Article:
Quezon City moves to replace Manila as country’s capital
More News from Philippine Daily Inquirer
MANILA, Philippines—The richest city in the country is now on the move to strip Manila of its status as the country’s capital city.
In a resolution, a Quezon City councilor is urging Congress to enact a law, declaring it as the new capital of the Republic of the Philippines.
In 1948, Quezon City was declared the nation’s capital until 1976, when former President Ferdinand Marcos signed Presidential Decree No. 940, transferring the title to Manila.
This was because Manila became the center of transportation, commerce, culture, and education.
But according to the resolution authored by city councilor Francisco Calalay Jr., Quezon City has already surpassed these qualifications since most of the major thoroughfares in the country are now located in the city, including the Light Rail and the Metro Rail Transit, making it the center of transportation.
The three-page resolution added that Quezon City is now the center of communication, since it houses most television and radio networks, such as GMA Network, ABS-CBN, TV5, GEM TV, UNTV, Net 25, NBN, RPN, and IBC.
“Due to [its] present economic and ecological features and considering its historical and cultural significance … the capital city of the Republic of the Philippines should be fittingly reinstated to Quezon City,” the resolution read.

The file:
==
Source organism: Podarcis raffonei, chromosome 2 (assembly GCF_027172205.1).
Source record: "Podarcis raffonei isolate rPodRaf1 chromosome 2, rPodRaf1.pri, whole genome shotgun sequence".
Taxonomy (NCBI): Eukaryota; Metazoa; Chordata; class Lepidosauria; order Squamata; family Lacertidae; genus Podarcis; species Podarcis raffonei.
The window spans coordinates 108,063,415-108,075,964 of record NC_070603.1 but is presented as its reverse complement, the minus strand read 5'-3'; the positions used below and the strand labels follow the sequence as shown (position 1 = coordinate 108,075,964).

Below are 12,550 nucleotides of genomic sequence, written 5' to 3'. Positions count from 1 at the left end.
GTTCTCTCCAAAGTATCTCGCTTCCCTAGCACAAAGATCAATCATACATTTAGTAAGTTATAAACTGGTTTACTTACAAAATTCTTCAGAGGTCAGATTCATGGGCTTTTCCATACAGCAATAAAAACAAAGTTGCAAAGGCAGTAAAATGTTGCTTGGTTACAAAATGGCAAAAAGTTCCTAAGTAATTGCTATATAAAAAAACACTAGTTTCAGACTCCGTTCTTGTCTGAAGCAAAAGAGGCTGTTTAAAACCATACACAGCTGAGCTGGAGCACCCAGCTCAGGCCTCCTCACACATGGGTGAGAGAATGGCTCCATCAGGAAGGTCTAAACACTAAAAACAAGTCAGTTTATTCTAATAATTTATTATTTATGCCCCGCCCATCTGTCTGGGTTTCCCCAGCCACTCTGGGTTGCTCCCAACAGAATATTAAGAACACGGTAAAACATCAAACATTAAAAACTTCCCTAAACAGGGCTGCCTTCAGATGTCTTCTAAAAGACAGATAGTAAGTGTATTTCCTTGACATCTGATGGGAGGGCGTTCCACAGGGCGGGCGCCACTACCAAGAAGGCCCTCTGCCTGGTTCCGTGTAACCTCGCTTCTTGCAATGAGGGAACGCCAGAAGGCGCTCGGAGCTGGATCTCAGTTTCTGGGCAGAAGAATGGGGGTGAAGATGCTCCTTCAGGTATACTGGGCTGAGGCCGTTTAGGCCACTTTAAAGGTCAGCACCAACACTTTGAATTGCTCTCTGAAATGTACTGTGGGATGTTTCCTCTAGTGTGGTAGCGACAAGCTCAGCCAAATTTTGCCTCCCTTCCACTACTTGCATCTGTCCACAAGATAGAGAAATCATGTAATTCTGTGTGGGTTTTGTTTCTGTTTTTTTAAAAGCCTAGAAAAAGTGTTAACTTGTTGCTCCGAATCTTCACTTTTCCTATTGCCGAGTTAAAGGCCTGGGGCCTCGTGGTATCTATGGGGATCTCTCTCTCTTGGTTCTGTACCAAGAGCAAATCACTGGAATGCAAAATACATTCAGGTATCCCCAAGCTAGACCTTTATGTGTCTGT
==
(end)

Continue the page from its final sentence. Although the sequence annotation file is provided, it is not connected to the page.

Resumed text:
Quezon City was named after former President Manuel Quezon and has the largest land area in Metro Manila.
It also has the most number of private elementary and secondary schools in Manila and is home to several educational institutions such as the University of the Philippines Diliman, Philippine Science High School, Diliman Preparatory School, and Quezon City Science High School.
As to being the center of commerce, the resolution said the sale of car parts and accessories is concentrated in Banawe Avenue, earning it the title Autoparts Capital of the Philippines.
Tomas Morato and Timog Avenues are also the heart of restaurants and entertainment while Cubao has become the City’s commercial capital. The large number of high-rise buildings also reflects the City’s growing economy.
Moreover, Quezon City claims to be the center of culture due to the large number of celebrities, theater artists, and filmmakers residing in it.
It is also home to several historical events, such as the Cry of Pugad Lawin, Battle of La Loma, and the EDSA People Power.
Being the former capital, it has become the seat of several government offices, including the Batasang Pambansa Complex, House of Representatives, Land Transportation Office, Bureau of Internal Revenue, Social Security System, and the National Statistics Office.
Get Inquirer updates while on the go, add us on these apps:
Disclaimer: The comments uploaded on this site do not necessarily represent or reflect the views of management and owner of INQUIRER.net. We reserve the right to exclude comments that we deem to be inconsistent with our editorial standards.
To subscribe to the Philippine Daily Inquirer newspaper in the Philippines, call +63 2 896-6000 for Metro Manila and Metro Cebu or email your subscription request here.
Factual errors? Contact the Philippine Daily Inquirer's day desk. Believe this article violates journalistic ethics? Contact the Inquirer's Reader's Advocate. Or write The Readers' Advocate:
c/o Philippine Daily Inquirer Chino Roces Avenue corner Yague and Mascardo Streets, Makati City,Metro Manila, Philippines Or fax nos. +63 2 8974793 to 94